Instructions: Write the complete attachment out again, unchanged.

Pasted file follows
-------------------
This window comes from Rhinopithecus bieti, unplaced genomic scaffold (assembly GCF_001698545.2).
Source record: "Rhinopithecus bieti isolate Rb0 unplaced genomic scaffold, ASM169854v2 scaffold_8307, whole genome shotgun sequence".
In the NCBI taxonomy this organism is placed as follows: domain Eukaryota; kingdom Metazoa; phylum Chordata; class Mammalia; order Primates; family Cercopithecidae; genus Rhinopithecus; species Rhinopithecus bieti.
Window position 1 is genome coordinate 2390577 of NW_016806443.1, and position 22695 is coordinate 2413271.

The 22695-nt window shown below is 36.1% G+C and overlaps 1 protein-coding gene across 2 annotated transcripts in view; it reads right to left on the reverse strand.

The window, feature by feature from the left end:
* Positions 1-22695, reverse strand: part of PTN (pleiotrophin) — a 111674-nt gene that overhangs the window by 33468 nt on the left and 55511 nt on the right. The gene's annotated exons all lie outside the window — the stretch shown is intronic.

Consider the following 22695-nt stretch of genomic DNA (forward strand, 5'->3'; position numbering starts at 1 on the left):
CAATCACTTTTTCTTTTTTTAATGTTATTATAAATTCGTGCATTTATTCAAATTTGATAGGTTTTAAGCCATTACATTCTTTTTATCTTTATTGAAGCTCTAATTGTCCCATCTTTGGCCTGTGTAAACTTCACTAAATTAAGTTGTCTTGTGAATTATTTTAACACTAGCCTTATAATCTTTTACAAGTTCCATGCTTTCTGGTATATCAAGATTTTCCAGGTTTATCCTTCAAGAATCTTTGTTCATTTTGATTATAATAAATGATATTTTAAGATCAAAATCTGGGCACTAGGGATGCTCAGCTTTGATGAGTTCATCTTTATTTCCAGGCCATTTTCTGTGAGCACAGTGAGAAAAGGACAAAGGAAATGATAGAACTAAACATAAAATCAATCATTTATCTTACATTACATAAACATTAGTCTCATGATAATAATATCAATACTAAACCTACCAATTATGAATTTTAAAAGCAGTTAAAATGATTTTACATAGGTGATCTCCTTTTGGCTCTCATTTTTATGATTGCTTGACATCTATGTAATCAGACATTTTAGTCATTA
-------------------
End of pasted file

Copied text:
This window comes from Rhinopithecus bieti, unplaced genomic scaffold (assembly GCF_001698545.2).
Source record: "Rhinopithecus bieti isolate Rb0 unplaced genomic scaffold, ASM169854v2 scaffold_8307, whole genome shotgun sequence".
In the NCBI taxonomy this organism is placed as follows: domain Eukaryota; kingdom Metazoa; phylum Chordata; class Mammalia; order Primates; family Cercopithecidae; genus Rhinopithecus; species Rhinopithecus bieti.
Window position 1 is genome coordinate 2390577 of NW_016806443.1, and position 22695 is coordinate 2413271.

The 22695-nt window shown below is 36.1% G+C and overlaps 1 protein-coding gene across 2 annotated transcripts in view; it reads right to left on the reverse strand.

The window, feature by feature from the left end:
* Positions 1-22695, reverse strand: part of PTN (pleiotrophin) — a 111674-nt gene that overhangs the window by 33468 nt on the left and 55511 nt on the right. The gene's annotated exons all lie outside the window — the stretch shown is intronic.

Consider the following 22695-nt stretch of genomic DNA (forward strand, 5'->3'; position numbering starts at 1 on the left):
CAATCACTTTTTCTTTTTTTAATGTTATTATAAATTCGTGCATTTATTCAAATTTGATAGGTTTTAAGCCATTACATTCTTTTTATCTTTATTGAAGCTCTAATTGTCCCATCTTTGGCCTGTGTAAACTTCACTAAATTAAGTTGTCTTGTGAATTATTTTAACACTAGCCTTATAATCTTTTACAAGTTCCATGCTTTCTGGTATATCAAGATTTTCCAGGTTTATCCTTCAAGAATCTTTGTTCATTTTGATTATAATAAATGATATTTTAAGATCAAAATCTGGGCACTAGGGATGCTCAGCTTTGATGAGTTCATCTTTATTTCCAGGCCATTTTCTGTGAGCACAGTGAGAAAAGGACAAAGGAAATGATAGAACTAAACATAAAATCAATCATTTATCTTACATTACATAAACATTAGTCTCATGATAATAATATCAATACTAAACCTACCAATTATGAATTTTAAAAGCAGTTAAAATGATTTTACATAGGTGATCTCCTTTTGGCTCTCATTTTTATGATTGCTTGACATCTATGTAATCAGACATTTTAGTCATTA